I had a guitar case once that had a smoke smell. Bought a small negative ion generator & put it in the case for a day...problem solved. I've kept it plugged in in the shop & when I open the door in the morning, it works so well I can't even smell the wood that's stored there.
Thanks for the comments, Michael. Yes, it is exciting. My crucible is stainless steel. There was no adhesion of aluminum to the crucible. As I reported earlier, I'm melting aluminum cans & pouring ingots for use in casting. On the first melt, there was considerable slag. Re-melts of the ingots have yielded nice clean aluminum. Would be interested in knowing what powder you're referring to. As Ken mentioned earlier, I'm climbing a steep hill & most of my current activity on this is educational. But I'm going to figure it out & get it right!
Hi, Ken, I appreciate the comments.
I like steep hills, I'm a climber.
At my age, having a hill to climb is part of what keeps me going.
New things to learn,
Lost wax is the method I'm planning on using.
I agree with everything you're saying, sir.
One of the reasons I'm progressing so slowly, at this time, is the accumulation of proper materials to do this & spending time to "study it as a science before attempting to practice it as an art."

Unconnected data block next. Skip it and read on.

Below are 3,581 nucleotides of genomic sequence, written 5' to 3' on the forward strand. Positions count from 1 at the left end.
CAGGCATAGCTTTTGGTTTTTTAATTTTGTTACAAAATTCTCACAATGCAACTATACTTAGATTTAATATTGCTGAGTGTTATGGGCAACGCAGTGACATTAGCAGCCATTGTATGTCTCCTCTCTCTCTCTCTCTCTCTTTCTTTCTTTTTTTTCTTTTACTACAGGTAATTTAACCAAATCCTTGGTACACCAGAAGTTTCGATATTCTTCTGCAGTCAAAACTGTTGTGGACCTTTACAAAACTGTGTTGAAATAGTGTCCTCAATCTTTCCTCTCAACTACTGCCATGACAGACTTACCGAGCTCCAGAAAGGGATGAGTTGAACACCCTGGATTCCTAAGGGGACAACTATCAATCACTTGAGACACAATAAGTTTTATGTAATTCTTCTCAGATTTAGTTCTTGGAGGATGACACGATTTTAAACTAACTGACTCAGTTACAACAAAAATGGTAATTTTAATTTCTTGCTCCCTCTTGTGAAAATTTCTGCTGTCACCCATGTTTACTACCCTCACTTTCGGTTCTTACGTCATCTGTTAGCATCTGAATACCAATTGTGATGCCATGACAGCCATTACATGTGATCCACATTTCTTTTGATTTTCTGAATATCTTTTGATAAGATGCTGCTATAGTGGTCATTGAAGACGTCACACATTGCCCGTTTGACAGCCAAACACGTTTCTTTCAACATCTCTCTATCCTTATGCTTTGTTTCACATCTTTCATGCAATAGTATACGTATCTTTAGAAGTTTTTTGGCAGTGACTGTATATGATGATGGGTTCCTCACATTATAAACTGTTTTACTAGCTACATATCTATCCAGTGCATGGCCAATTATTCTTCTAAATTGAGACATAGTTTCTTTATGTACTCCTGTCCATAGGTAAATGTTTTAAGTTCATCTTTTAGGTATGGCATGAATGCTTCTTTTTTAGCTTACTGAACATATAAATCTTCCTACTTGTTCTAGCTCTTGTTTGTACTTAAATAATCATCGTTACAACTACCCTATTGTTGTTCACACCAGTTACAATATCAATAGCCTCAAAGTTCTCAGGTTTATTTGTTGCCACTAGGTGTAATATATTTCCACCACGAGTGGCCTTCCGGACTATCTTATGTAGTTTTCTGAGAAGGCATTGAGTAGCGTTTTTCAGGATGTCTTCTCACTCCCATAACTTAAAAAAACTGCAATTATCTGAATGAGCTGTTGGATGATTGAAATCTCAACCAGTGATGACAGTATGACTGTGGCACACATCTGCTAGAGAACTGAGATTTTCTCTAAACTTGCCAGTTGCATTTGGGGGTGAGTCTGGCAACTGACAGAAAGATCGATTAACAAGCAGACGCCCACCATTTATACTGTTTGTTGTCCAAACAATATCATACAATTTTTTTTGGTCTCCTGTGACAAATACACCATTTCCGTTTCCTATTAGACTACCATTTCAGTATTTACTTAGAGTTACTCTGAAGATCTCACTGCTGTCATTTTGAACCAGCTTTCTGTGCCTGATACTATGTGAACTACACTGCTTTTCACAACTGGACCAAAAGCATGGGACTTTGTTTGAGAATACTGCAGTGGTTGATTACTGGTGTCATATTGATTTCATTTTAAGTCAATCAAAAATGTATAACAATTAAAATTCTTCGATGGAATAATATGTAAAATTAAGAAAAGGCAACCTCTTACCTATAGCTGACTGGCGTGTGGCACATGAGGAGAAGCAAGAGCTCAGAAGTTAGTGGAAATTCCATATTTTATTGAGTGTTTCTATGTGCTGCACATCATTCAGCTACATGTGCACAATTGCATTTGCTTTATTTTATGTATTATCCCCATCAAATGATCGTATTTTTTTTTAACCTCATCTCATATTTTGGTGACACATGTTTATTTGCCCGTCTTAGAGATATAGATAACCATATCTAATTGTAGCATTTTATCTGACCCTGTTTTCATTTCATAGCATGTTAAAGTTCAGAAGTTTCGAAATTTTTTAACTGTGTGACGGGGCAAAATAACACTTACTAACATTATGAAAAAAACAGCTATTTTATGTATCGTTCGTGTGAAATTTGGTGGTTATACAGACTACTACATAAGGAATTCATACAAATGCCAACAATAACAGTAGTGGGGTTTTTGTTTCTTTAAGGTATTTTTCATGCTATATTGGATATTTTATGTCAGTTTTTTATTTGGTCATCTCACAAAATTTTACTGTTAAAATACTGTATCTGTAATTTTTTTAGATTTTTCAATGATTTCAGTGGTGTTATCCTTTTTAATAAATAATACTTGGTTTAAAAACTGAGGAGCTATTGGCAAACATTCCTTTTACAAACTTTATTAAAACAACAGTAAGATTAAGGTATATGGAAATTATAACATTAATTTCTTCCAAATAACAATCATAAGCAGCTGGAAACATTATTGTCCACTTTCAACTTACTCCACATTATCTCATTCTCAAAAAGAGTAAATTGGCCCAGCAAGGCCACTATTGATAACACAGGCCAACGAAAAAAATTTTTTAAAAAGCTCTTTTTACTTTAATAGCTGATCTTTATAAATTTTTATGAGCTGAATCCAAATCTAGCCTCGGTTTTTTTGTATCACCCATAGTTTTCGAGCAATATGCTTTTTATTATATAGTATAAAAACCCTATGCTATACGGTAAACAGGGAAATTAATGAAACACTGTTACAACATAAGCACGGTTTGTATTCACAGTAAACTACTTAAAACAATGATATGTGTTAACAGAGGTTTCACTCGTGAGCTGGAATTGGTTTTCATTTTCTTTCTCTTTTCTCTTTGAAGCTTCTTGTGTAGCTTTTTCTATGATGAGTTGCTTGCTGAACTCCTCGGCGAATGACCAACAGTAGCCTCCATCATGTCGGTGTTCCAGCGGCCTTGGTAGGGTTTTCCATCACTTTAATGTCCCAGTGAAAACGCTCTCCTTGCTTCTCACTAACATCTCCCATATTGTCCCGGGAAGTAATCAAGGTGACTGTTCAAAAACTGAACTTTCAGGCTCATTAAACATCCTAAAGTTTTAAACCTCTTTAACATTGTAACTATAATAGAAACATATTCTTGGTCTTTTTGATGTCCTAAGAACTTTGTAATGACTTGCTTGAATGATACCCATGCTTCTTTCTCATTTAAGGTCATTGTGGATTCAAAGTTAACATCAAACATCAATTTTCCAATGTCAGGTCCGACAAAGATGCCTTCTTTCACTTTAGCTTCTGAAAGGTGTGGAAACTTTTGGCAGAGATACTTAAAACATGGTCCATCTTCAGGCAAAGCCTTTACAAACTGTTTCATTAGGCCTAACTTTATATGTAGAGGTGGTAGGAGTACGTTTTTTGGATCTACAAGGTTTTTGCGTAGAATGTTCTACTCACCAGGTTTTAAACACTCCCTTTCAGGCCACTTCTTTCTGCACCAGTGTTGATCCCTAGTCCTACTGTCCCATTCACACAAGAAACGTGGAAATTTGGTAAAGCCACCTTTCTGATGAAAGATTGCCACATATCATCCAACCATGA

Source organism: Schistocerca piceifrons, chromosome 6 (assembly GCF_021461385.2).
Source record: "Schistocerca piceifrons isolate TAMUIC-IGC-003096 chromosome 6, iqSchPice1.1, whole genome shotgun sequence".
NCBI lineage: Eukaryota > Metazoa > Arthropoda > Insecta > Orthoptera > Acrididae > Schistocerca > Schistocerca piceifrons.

Yes it is getting interesting & exciting for me.
Once I get a few things in place, I can provide myself a steady stream of realistic looking metal parts with which to work.
Then the real fun begins, I can start bolting this thing together.
The day job's been spilling over into my fun time again.
Did get this plug poured.
It will sit down in the furnace & the fire will be laid below it & around it.
The 4" stainless bowl will be the crucible in which the aluminum will melt.
By having a core that stays in the fire, the fire itself will not be disturbed when pours are made.
It's all about heat retention in the furnace.
I've done my homework on this over the past 2 - 3 weeks & I know that aluminum melts at 1220 f & that 304 stainless, which is probably the alloy used in my bowl, melts at 1400-1450 f.
So I've got a 200 deg window + - ? in which to work between melting alum & melting the bowl.
Will start the fire "cool" & slowly bring it up to the point where the alum melts & try to hold it at that heat by controlling air flow to the fire.
I'm continually impressed with the slick, polished surfaces I'm seeing in this.
If pouring a refractory mix gives me this quality finish....I'm really hot to see some poured aluminum model parts